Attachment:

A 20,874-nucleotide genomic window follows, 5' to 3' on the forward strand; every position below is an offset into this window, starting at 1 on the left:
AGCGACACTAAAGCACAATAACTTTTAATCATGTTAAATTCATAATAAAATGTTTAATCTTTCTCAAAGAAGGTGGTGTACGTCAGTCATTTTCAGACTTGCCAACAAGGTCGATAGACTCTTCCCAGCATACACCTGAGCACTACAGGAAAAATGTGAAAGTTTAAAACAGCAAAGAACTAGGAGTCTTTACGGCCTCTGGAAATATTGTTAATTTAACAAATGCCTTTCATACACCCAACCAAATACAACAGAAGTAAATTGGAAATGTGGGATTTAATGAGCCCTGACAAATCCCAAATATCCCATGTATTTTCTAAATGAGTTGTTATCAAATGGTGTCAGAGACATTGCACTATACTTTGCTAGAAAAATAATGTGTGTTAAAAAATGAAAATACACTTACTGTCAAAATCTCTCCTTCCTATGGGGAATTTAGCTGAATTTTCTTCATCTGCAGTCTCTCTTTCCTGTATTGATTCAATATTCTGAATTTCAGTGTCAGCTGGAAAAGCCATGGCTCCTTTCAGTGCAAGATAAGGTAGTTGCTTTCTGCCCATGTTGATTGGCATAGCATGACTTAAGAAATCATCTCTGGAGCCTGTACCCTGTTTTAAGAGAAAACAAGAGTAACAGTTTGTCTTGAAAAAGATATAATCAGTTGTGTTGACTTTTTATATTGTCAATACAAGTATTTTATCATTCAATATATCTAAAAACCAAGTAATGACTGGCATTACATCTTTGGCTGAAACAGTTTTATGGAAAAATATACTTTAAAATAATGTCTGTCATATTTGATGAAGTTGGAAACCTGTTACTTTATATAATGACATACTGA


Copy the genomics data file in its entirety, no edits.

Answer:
A 20,874-nucleotide genomic window follows, 5' to 3' on the forward strand; every position below is an offset into this window, starting at 1 on the left:
AGCGACACTAAAGCACAATAACTTTTAATCATGTTAAATTCATAATAAAATGTTTAATCTTTCTCAAAGAAGGTGGTGTACGTCAGTCATTTTCAGACTTGCCAACAAGGTCGATAGACTCTTCCCAGCATACACCTGAGCACTACAGGAAAAATGTGAAAGTTTAAAACAGCAAAGAACTAGGAGTCTTTACGGCCTCTGGAAATATTGTTAATTTAACAAATGCCTTTCATACACCCAACCAAATACAACAGAAGTAAATTGGAAATGTGGGATTTAATGAGCCCTGACAAATCCCAAATATCCCATGTATTTTCTAAATGAGTTGTTATCAAATGGTGTCAGAGACATTGCACTATACTTTGCTAGAAAAATAATGTGTGTTAAAAAATGAAAATACACTTACTGTCAAAATCTCTCCTTCCTATGGGGAATTTAGCTGAATTTTCTTCATCTGCAGTCTCTCTTTCCTGTATTGATTCAATATTCTGAATTTCAGTGTCAGCTGGAAAAGCCATGGCTCCTTTCAGTGCAAGATAAGGTAGTTGCTTTCTGCCCATGTTGATTGGCATAGCATGACTTAAGAAATCATCTCTGGAGCCTGTACCCTGTTTTAAGAGAAAACAAGAGTAACAGTTTGTCTTGAAAAAGATATAATCAGTTGTGTTGACTTTTTATATTGTCAATACAAGTATTTTATCATTCAATATATCTAAAAACCAAGTAATGACTGGCATTACATCTTTGGCTGAAACAGTTTTATGGAAAAATATACTTTAAAATAATGTCTGTCATATTTGATGAAGTTGGAAACCTGTTACTTTATATAATGACATACTGA